The return journey, followed the Middle Walk across Frodsham Hill, where a descent of Jacob's Ladder led to Woodhouse Hill. After a little searching below the main path the Frodsham outcrops were eventually located in the trees. These provide a variety of top-rope and boulder problems at all grades. Due to the nature of the rock, many of the routes involve surmounting overhangs and roofs by "black arts" such as "heel hooking".

After this the route returned to the lower slopes of Helsby Hill and followed the broad lower path, parallel to the Old Chester Road back to the start.

An enjoyable day out with good food(and beer), good weather(after the mist had cleared), and much of interest to the rock climber. Hopefully this will inspire some return visits with a rope. It was also good to see some fresh faces attending the meet.


Sport climbing and the search for the G Spot.

MarkD, AndyO, Charlie and AndyG travelled up to Giggleswick for some bolted limestone sport climbing. They were joined later by Jess and AndyC, and also Maurice. And even later still, Will and Chris turned up since this was in fact the first day of Will's Yorkshire Camping meet.

Mark and AndyO had a good day climbing in the low to mid sixes, with the occasional F6c thrown in for good measure. They also got an ascent of the classic of the crag, Black Swan Rising 16m F6b 3***.

Will was climbing well with his usual balance and composure, born of long experience. However, his companions found his example hard to follow.

Likewise, AndyG, Jess and Charlie were also having a hard time finding their feet on the limestone but they still managed about half a dozen routes around F5 and F5+.

After, a final exhausting attempt at top-roping an F6a previously ascended by Mark, they decided to go and find the G Spot whilst Mark and Andy did a few more F6a's to "warm down". As you might expect, even with Jess along for guidance, the G Spot proved hard to find and the intrepid crew travelled far through dense undergrowth and explored several clefts and caverns before finding the right one.

For those of you who don't already know, the G Spot is a cave high in the hillside above Giggleswick and is home to one of the two hardest bolted sport climbs in Britain. First ascended in 2004 by John Gaskins, Violent New Breed 7m F9a+ 3* climbs out of the back of a cave and directly up the apparently blank and obviously bulging wall above.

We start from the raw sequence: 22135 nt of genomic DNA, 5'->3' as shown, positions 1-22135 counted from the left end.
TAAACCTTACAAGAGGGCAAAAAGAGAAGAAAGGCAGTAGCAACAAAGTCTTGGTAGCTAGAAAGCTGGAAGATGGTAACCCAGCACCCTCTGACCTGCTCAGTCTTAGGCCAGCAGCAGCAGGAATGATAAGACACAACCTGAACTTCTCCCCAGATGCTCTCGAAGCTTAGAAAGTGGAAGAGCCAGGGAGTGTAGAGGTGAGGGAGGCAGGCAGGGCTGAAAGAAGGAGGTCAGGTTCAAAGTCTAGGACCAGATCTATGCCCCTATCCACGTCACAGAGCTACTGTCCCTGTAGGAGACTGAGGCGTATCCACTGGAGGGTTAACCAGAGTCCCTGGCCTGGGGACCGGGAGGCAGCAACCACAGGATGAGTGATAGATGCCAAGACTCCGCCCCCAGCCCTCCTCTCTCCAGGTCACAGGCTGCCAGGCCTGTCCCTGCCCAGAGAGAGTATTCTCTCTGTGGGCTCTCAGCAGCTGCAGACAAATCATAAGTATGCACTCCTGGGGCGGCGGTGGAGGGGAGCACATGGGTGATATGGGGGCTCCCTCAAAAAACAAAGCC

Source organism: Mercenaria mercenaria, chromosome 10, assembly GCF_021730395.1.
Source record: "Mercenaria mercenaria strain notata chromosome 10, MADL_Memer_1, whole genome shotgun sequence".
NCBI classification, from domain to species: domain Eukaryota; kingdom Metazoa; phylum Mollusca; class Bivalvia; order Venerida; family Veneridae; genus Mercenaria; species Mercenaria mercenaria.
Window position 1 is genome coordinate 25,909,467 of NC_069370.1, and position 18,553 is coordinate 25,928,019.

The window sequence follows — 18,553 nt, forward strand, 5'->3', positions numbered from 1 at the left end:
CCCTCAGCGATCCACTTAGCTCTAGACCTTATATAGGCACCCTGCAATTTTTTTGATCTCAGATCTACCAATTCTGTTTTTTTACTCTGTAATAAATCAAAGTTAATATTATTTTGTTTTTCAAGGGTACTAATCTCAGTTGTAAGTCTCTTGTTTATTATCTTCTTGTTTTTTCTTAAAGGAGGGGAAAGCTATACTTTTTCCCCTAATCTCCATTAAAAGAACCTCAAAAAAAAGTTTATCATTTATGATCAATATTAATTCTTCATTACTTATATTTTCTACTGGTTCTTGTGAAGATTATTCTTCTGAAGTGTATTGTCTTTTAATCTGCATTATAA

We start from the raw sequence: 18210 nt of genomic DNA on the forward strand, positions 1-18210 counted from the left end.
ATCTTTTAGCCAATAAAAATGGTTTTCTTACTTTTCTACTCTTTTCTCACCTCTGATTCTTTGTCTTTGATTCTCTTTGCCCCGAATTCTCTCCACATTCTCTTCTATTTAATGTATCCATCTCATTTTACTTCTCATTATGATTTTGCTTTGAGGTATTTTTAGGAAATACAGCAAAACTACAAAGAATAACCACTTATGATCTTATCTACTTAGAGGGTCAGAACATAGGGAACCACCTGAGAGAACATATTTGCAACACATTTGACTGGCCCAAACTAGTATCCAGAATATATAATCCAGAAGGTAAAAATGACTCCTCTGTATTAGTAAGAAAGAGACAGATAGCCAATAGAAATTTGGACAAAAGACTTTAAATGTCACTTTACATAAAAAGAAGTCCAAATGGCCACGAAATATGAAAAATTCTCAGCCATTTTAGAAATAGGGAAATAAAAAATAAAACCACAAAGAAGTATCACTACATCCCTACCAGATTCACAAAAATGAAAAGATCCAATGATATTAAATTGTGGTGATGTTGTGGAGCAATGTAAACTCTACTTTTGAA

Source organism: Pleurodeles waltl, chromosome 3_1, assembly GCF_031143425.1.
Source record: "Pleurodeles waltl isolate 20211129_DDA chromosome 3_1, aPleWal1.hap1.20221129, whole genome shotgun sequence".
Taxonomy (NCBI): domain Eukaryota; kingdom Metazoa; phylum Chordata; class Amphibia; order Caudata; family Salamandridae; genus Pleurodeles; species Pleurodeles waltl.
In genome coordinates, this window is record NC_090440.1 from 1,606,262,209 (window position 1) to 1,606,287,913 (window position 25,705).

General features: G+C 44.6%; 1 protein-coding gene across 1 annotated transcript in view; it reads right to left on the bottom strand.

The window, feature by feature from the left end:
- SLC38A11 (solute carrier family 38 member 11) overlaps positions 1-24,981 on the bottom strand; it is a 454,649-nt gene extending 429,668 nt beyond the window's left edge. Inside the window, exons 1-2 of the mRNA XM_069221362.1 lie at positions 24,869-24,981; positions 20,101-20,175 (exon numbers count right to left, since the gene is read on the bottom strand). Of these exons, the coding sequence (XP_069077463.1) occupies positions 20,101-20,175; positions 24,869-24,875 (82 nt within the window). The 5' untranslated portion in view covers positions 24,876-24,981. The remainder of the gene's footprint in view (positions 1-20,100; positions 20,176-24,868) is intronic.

Returning to the main crag, after taking several wrong turns on the descent, they found that Mark and Andy had finally worn themselves out. You know that Mark has had a hard day when he says things like, "I just fancy a pint outside a nice country pub," instead of jumping into his car and driving straight home.

Monday, 7 September 2009

Laddow Rocks

A tale of mushy peas and laundry bills.

Sunday 6th of September 2009 the plan was to explore a new venue and do some easy climbing. So, after meeting at the station, Jess and Andy set out over Holme Moss and down Woodhead to Crowden. From there, it is another hour and a half's walking across the Crowden Great Brook and along the Pennine Way to Laddow Rocks.

Laddow has a long history of climbing dating back to the turn of the last century and has been explored by such illustrious figures as J. W. Putrell, H. M. Kelly, Ivar Berg and even Geoffrey Winthrop Young(after he lost his leg). However, it has been neglected in modern times and, combined with the effect of recent wet summer weather, is now returning to nature. Not to be deterred, it was decided to warm up on something straight forward like a V. Diff.

North Climb 16m V. Diff 1* - Take the big groove over easy ground to a possible stance. Then, from a thread in the chimney, shuffle left to reach and finish up a chimney. - Sounds simple, doesn't it? Anyway, it was horrible.

All the potential holds, which can be pretty tenuous at the best of times on gritstone, were coated with slime which was just about the colour and consistency of mushy peas from your favourite chippy. In an attempt to find some feeling of security on the route, the full range of bodily protruberances were called upon in a desperate parody of traditional climbing. After taking tension from the thread in the chimney, Andy eventually accomplished the toe traverse to the base of the final chimney and made his escape.

After some adjustments to the ropework, Jess followed with similar effects to her trousers. Definitely a case for extra enzymes in your Persil.

Returning to the bottom of the crag, Andy allowed himself to be persuaded by the only other party at the crag, that the first pitch of the Long Climb 25m Sev. 4a 3* was possible. Surprisingly, the first pitch was a delight. The rock was a little more exposed to the wind and had dried nicely in the afternoon sunshine. Emboldened by this success, Andy examined the next pitch. Again, the face looked dry, so it was decided to have a go.

The pull into the scoop was a little precarious but well protected. However, the route then started to move left, away from the dry rock on the front of the buttress, and into various uninviting damp clefts and corners. Facing the final damp corner, with a soaking off-width crack at the back, it all got too much for him and Andy decided to improvise. After a sneaky foot traverse rightwards, out onto the front of the face, he found rough, clean, dry rock. It was the top of the second pitch of Leaf Buttress 25m VS 4c 2*. Although a harder and more technical climb, it was infinitely preferable to another desperate grovel up a slimy corner.

That left just enough time for a gentle stroll around the rest of the buttresses that constitute Laddow Rocks before heading back down Crowden Great Brook to the car park. If you feel inspired to share the historical climbing experience, don't forget a towel, and you might find an old tweed jacket useful too.